The JVM is unfortunately very tied to Java.  In my university years, I studied it quite a bit (I also wrote my own VM for my own language based loosely on the JVM).

The JVM was designed to executed by hardware and put in washing machines.  If the designers had envisioned it being JIT'd and running on servers no doubt they would have made it a bit more general.

.NET, in my opinion, just does the obvious thing and provide a basis for other languages.  In some cases, like with tail-recursion, they go out of their way to support something not even needed for C#.

Almost Anonymous
Thursday, October 16, 2003

> The JVM is unfortunately very tied to Java.

It sounds like you've studied this quite a bit more than I have.

But I have trouble reconciling this statement with the fact that lots of other languages *are* available for the JVM:

  http://grunge.cs.tu-berlin.de/~tolk/vmlanguages.html

I'm not trying to be a language (or framework or VM) bigot here. I have no difficulty believing that, since multi-language support was an explicit goal for .NET but not for the JVM, the support is better -- or that Microsoft took the opportunity to learn from Sun's mistakes.

Portabella
Thursday, October 16, 2003

On that recurring ".NET only supports C#" nonsense...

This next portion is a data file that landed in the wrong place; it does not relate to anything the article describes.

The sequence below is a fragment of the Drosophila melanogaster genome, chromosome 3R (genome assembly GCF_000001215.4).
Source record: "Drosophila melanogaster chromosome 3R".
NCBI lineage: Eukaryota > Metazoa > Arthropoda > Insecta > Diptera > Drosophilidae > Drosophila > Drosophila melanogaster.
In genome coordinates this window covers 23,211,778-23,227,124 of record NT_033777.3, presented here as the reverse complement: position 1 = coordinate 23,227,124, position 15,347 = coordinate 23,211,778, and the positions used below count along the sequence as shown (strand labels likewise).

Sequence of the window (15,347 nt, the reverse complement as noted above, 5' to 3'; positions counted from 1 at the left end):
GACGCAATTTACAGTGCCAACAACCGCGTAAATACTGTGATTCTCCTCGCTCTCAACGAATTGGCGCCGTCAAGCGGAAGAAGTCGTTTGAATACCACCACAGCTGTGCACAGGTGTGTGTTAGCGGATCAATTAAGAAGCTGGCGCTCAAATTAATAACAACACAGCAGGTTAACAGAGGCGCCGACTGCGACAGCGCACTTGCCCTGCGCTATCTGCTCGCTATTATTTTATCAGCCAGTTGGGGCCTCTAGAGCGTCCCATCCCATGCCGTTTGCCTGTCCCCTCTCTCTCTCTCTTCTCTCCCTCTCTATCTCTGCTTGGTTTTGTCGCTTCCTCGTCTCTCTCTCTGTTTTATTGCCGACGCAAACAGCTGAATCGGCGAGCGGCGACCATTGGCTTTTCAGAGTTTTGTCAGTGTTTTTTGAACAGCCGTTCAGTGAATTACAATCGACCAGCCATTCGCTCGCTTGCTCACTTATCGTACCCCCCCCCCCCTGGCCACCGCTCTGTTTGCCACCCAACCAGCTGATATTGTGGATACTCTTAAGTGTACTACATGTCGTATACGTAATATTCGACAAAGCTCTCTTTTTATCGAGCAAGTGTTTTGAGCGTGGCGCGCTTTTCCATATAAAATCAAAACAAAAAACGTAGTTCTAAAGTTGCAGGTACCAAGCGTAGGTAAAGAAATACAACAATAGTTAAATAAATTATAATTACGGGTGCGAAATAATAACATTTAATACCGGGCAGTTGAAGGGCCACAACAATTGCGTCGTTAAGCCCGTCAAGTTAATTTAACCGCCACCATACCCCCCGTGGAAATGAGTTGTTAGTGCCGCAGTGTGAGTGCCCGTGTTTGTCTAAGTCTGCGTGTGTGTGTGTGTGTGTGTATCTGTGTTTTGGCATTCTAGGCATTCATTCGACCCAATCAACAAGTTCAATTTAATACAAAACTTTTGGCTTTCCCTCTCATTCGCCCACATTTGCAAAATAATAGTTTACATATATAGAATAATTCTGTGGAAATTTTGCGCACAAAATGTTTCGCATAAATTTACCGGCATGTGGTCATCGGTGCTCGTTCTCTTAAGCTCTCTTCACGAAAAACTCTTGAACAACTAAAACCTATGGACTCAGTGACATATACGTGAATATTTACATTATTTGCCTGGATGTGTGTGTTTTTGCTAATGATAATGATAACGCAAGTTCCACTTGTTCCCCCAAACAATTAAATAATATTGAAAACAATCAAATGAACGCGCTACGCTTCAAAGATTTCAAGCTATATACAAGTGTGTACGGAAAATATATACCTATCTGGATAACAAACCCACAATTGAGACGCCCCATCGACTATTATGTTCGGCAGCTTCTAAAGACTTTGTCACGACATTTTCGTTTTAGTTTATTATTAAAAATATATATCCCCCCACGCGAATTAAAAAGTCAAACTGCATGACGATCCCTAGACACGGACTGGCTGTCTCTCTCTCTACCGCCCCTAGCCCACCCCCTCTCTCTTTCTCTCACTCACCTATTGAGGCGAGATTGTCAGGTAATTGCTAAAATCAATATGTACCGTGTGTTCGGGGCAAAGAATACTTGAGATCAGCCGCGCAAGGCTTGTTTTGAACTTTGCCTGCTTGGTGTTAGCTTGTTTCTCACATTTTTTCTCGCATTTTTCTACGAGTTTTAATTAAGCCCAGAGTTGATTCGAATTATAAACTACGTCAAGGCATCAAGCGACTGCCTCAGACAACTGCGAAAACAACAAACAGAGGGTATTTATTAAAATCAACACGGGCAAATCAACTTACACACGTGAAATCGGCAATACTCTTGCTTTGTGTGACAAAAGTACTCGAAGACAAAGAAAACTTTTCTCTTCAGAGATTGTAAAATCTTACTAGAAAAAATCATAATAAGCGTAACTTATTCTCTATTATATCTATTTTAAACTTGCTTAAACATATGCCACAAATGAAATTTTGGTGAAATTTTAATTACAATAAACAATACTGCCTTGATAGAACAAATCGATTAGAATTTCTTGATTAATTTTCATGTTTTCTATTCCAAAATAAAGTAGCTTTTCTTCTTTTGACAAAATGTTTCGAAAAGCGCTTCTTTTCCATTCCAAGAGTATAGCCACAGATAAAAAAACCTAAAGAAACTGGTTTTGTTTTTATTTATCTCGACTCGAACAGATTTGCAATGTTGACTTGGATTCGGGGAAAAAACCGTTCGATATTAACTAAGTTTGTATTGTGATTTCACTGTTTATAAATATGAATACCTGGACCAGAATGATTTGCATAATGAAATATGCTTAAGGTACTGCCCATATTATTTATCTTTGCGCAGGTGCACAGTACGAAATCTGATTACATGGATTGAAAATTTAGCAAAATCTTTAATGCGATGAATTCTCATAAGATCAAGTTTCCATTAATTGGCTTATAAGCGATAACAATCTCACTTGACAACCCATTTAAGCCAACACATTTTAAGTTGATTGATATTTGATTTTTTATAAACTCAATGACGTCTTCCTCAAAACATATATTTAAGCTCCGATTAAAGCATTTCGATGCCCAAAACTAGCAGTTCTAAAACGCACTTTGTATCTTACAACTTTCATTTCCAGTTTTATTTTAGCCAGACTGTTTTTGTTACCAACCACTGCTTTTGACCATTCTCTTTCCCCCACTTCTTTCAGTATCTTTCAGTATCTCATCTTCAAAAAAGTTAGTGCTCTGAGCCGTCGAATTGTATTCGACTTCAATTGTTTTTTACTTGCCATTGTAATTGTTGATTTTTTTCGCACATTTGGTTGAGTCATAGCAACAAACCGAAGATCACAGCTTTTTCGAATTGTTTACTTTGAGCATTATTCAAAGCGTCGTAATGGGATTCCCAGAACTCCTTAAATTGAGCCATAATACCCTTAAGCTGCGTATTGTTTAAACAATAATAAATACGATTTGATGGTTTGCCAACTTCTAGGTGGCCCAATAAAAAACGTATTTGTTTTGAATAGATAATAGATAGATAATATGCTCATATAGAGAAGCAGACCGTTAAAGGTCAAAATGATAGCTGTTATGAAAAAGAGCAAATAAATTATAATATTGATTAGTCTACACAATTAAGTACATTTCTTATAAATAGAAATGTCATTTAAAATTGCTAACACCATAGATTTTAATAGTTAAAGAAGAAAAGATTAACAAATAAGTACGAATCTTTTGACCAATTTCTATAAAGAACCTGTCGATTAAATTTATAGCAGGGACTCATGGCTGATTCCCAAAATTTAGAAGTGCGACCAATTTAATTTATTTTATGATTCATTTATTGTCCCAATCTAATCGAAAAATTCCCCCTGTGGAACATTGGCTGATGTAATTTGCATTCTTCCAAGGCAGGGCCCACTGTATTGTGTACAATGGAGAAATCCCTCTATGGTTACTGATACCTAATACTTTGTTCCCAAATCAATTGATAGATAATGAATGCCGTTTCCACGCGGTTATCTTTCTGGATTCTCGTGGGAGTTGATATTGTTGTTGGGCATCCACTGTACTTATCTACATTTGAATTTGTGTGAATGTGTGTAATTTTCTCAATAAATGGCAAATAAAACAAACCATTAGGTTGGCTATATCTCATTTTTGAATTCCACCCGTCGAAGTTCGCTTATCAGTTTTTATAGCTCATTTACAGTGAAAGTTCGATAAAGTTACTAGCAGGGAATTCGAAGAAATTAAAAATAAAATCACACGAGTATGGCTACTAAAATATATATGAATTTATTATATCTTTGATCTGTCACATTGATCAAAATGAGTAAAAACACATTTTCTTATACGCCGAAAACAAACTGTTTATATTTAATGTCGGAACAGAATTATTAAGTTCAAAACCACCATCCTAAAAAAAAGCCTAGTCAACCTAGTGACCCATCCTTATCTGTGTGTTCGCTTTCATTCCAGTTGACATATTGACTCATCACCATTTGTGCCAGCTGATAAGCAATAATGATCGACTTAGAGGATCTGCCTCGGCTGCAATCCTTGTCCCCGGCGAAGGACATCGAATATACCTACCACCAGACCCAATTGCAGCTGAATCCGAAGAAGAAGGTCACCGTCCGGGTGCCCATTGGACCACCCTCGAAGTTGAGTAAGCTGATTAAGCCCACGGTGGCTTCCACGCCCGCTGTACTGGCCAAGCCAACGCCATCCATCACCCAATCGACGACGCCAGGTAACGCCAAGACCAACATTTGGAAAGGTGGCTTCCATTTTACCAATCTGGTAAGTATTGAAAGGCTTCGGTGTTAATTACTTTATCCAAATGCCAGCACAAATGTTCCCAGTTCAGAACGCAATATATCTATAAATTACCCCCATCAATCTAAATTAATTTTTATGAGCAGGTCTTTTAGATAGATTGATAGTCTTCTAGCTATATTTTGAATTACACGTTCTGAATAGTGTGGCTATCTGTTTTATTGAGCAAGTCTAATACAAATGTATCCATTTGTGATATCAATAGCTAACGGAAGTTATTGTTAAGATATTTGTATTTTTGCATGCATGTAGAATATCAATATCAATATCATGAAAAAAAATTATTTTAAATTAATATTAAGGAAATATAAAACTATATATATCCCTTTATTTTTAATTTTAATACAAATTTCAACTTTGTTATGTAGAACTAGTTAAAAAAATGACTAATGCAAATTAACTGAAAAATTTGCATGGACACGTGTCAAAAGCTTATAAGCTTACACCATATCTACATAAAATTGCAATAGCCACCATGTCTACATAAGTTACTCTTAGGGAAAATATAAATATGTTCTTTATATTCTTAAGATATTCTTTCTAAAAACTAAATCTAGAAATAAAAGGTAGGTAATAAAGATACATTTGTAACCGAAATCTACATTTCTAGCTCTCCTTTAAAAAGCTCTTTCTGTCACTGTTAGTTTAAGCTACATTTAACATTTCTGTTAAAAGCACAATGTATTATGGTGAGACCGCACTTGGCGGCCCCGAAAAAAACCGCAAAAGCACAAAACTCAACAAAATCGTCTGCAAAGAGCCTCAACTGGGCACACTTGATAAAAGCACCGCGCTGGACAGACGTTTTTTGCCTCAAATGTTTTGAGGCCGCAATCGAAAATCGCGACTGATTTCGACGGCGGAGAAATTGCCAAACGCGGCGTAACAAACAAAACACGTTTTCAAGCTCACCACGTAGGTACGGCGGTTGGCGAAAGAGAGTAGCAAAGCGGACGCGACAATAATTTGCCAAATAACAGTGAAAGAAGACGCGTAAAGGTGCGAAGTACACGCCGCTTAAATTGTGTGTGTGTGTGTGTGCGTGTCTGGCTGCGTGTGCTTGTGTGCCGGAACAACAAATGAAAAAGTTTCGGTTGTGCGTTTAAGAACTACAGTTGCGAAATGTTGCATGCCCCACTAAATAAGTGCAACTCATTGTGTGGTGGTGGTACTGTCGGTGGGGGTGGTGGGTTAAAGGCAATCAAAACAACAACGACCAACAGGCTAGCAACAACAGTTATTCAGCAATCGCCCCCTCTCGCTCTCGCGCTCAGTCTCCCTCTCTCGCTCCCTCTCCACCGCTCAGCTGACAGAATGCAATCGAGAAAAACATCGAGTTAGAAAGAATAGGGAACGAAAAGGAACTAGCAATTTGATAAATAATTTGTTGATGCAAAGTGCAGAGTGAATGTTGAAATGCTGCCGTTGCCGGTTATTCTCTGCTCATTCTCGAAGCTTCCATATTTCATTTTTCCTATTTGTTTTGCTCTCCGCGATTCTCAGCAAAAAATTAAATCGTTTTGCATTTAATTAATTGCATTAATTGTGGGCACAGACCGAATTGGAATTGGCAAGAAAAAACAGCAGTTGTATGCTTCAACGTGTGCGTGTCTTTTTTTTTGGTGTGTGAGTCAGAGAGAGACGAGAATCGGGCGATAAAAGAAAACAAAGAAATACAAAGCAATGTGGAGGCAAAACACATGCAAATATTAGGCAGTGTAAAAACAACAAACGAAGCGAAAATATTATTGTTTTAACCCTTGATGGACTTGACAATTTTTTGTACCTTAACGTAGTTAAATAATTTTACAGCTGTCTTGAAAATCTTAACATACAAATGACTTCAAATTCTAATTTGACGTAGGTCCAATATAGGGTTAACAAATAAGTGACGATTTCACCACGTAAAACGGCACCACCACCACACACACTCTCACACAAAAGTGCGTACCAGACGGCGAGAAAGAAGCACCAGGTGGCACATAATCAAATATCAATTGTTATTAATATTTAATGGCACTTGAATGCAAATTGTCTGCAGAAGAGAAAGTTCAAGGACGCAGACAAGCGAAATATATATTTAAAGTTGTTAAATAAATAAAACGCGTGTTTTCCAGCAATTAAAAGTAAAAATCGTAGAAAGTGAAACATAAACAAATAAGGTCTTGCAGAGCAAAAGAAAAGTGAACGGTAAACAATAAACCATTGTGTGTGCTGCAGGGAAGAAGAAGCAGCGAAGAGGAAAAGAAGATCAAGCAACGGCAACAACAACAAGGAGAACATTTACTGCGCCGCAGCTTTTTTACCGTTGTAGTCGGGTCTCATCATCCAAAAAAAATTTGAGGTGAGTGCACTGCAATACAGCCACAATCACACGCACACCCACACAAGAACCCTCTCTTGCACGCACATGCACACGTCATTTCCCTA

Here's an incomplete list of languages that currently have working implementations on .NET:

C# and J#
C++ (via Managed C++)
Basic (via VB.NET)
Cobol (Fujitsu)
Fortran (Salford, Fujitsu/Lahey)
A# (free Ada port)
ML (MS research)
Eiffel (Eiffel Software)

Under development: Delphi, Python.

I'm sure I've missed a couple, feel free to add to the list...

Chris Nahr
Thursday, October 16, 2003

My point may have been missed.  On my UNIX system, I'm not in any way using the .NET framework directly.  There is no .NET framework equivalent in C on UNIX that I am aware of. 

But because of the inter-process communication methods used by .NET, I don't have any problem interacting with it from my UNIX box, using nothing more than the out of the box gcc compiler and a SOAP library.

Clay Dowling
Thursday, October 16, 2003

"But I have trouble reconciling this statement with the fact that lots of other languages *are* available for the JVM:"

I obviously very possible to port other languages to the JVM, it's just that JVM is nearly a mirror assembly-like image of Java itself.  For example, it has no concept of function calls -- only method calls on objects.

Almost Anonymous
Thursday, October 16, 2003

Chris, the problem is that not all of those languages are fully first-class citizens of the CLR world.  And not all of those languages are actually production-grade.